2017-12-06 / Features

Jacob Riis Settlement Gym Named After Riis Director, Robert Miner


Robert Miner stands among friends and admirers at the ceremony to name the Jacob Riis Settlement gymnasium after him. Miner was Riis Settlement’s executive director for 30 years, 1960-1990. Robert Miner stands among friends and admirers at the ceremony to name the Jacob Riis Settlement gymnasium after him. Miner was Riis Settlement’s executive director for 30 years, 1960-1990. The Jacob A. Riis Settlement’s gymnasium was named after former Riis Executive Director Robert Miner, and the current Director Chris Hanway said he couldn’t “think of anyone who deserves this more.”

Miner, who is 96, one of Queensbridge Houses’ original residents and Riis Settlement’s executive director for 30 years, was further praised by Hanway when he opened the dedication ceremony by calling Miner “an inspiration to me” and “beloved in this community.”

He entered the gym and sat down in a folding chair in the second row as Hanway was expressing his gratitude and affection. The director said that since the late 1930s there have been only four executive directors, and since Miner’s tenure ran from 1960 to 1990 he certainly ranks with the longest-serving. Hanway said there is a 70 percent emphasis on youth these days at Riis Settlement, and he thanked Miner for establishing that standard when he was executive director.

Miner said that Mayor Fiorello La Guardia spoke at the opening of Queensbridge Houses, where the Miner family lived, in the spring of 1939. Later Miner joined Riis Settlement as a gym instructor and coach of sports. At the time, Queensbridge was not the home base of Riis, which was still located where it began, on the Lower East Side of Manhattan, at 48 Henry Street.

Miner left in 1943 to join the Army Air Corps, returning at the end of the war in 1945 to become director of athletics. In the postwar years, Riis expanded its services to the other boroughs, and to public housing, by going to the Red Hook Houses in Brooklyn, and Queensbridge, among other projects. By 1952 finances were tight, so the building at 48 Henry Street was sold and Riis Settlement moved to Queensbridge altogether. The new facilities were headed by Executive Director Helene Nelson.

Through the decade before he became executive director, Miner oversaw baseball, basketball and boxing teams that competed with the Police Athletic League, the Boys Athletic League and the Parks Department. The great boxing champion, Sugar Ray Robinson, made appearances and donated both time and equipment to Riis in those days. Another activity was wheelchair basketball, with many of the players being disabled war veterans. Aside from sports, there were dances held in the gym.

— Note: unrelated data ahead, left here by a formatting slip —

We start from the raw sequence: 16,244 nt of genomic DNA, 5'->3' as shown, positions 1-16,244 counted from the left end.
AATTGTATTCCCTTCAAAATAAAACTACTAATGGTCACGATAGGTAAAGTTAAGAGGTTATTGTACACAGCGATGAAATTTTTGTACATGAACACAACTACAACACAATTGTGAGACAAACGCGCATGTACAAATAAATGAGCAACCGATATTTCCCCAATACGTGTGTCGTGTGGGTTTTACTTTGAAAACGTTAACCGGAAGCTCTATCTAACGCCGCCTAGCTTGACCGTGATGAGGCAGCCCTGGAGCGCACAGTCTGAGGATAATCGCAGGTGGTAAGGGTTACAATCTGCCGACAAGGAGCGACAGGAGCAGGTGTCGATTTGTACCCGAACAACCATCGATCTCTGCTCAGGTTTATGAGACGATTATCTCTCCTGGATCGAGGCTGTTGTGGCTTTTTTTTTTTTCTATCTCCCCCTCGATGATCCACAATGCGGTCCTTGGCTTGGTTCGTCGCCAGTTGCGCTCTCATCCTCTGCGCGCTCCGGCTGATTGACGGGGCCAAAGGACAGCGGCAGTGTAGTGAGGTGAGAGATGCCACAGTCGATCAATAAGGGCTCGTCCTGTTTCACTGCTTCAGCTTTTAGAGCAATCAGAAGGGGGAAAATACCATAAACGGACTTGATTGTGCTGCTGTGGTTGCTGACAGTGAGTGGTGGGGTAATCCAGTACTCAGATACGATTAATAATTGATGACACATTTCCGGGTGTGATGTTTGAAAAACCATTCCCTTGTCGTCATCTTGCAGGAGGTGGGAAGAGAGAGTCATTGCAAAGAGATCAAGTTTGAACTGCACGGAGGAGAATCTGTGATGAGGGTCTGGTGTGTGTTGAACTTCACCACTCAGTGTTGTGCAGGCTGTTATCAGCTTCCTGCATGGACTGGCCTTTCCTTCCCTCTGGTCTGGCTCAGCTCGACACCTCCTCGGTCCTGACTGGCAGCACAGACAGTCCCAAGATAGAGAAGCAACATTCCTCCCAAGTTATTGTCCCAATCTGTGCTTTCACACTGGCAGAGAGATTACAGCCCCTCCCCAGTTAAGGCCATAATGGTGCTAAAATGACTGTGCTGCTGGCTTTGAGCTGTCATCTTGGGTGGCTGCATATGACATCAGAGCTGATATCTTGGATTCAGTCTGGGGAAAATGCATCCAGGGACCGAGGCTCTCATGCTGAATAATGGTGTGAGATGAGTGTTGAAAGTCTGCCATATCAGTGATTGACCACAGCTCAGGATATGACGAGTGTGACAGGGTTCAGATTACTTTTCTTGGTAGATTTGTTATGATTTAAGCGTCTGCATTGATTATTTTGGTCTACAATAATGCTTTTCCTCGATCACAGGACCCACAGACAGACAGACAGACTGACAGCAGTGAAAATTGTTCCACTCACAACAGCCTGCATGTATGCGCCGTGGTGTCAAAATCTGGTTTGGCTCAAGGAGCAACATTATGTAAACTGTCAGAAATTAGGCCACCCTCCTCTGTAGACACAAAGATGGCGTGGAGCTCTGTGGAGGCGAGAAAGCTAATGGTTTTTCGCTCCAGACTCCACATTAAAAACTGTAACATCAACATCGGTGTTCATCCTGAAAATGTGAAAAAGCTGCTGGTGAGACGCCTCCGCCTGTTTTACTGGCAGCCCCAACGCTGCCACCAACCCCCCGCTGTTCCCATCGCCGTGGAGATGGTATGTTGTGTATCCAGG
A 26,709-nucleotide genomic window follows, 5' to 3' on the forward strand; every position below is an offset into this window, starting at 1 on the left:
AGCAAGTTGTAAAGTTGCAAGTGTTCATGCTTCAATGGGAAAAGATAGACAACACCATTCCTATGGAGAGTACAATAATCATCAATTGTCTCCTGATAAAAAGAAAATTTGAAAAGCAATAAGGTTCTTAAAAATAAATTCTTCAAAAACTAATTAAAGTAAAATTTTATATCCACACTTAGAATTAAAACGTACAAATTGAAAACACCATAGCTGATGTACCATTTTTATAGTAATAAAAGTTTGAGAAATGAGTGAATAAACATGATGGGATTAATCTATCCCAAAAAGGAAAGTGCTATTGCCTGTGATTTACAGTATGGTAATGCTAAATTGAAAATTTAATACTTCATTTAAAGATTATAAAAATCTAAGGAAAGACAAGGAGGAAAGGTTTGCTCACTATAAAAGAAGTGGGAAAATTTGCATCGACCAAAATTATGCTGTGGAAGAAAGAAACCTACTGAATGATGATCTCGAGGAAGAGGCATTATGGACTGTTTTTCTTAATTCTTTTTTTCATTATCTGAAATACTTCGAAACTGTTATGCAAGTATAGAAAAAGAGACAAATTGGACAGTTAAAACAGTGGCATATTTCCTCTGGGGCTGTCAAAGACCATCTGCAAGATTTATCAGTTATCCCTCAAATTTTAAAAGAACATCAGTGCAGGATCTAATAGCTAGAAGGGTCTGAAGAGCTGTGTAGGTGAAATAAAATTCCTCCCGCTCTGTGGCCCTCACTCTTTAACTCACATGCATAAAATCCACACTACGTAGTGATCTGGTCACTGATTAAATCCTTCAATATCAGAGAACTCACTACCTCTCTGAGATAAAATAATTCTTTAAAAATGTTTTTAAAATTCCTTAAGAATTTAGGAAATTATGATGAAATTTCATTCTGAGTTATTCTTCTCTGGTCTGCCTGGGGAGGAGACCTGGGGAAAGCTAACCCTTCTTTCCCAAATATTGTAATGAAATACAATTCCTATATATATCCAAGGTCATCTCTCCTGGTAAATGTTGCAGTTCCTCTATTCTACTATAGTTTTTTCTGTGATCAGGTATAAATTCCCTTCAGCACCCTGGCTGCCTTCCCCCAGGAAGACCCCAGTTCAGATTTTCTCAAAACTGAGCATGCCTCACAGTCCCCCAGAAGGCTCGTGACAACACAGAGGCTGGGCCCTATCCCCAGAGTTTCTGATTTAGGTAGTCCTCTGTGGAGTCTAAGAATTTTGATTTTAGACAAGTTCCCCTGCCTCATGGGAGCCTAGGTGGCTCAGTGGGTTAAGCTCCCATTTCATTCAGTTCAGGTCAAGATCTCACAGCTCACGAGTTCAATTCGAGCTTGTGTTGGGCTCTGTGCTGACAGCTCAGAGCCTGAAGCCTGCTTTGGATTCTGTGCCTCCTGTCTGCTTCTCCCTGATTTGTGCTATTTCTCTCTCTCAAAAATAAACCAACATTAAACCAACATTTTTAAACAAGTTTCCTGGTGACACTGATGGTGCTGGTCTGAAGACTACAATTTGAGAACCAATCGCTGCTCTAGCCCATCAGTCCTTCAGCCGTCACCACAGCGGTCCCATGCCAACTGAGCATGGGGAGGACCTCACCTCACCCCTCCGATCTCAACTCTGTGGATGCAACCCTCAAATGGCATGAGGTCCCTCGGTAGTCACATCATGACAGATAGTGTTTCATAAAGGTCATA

One of those introduced at the event was Jerry Crisci, owner of Armondo’s Italian Restaurant on Northern Boulevard and 73rd Street in Jackson Heights. He said he had come from Italy in his youth on the last successful voyage of the Andrea Doria in 1956. When his father met Miner at Riis some time later, they reflected that they must have been enemies during the war, since Italy was part of the Axis. Fortunately, those days were long over. Crisci marveled at Miner’s dedication to Riis and Queensbridge, calling him “a man who gives back.” He said that these days on Mondays, Miner drives in from his Long Island home to manage Armondo’s for him – at 96.

There were other tributes. Susan Boyce of Riis said the Miner years were great for her family, adding that he has meant much to a great many people. Another woman said she started work at the settlement when he was the director and has always been amazed at his energy, which he retains these days, and his memory, which she said is much better than hers. A man walked up to Miner, shook hands with him and thanked him for all he did for his son, whose name is Quinn Smith.

The plaque naming the gym the Robert Miner Gymnasium was unveiled with ceremony and the celebration continued with wine and cheese and more of Miner’s anecdotes.

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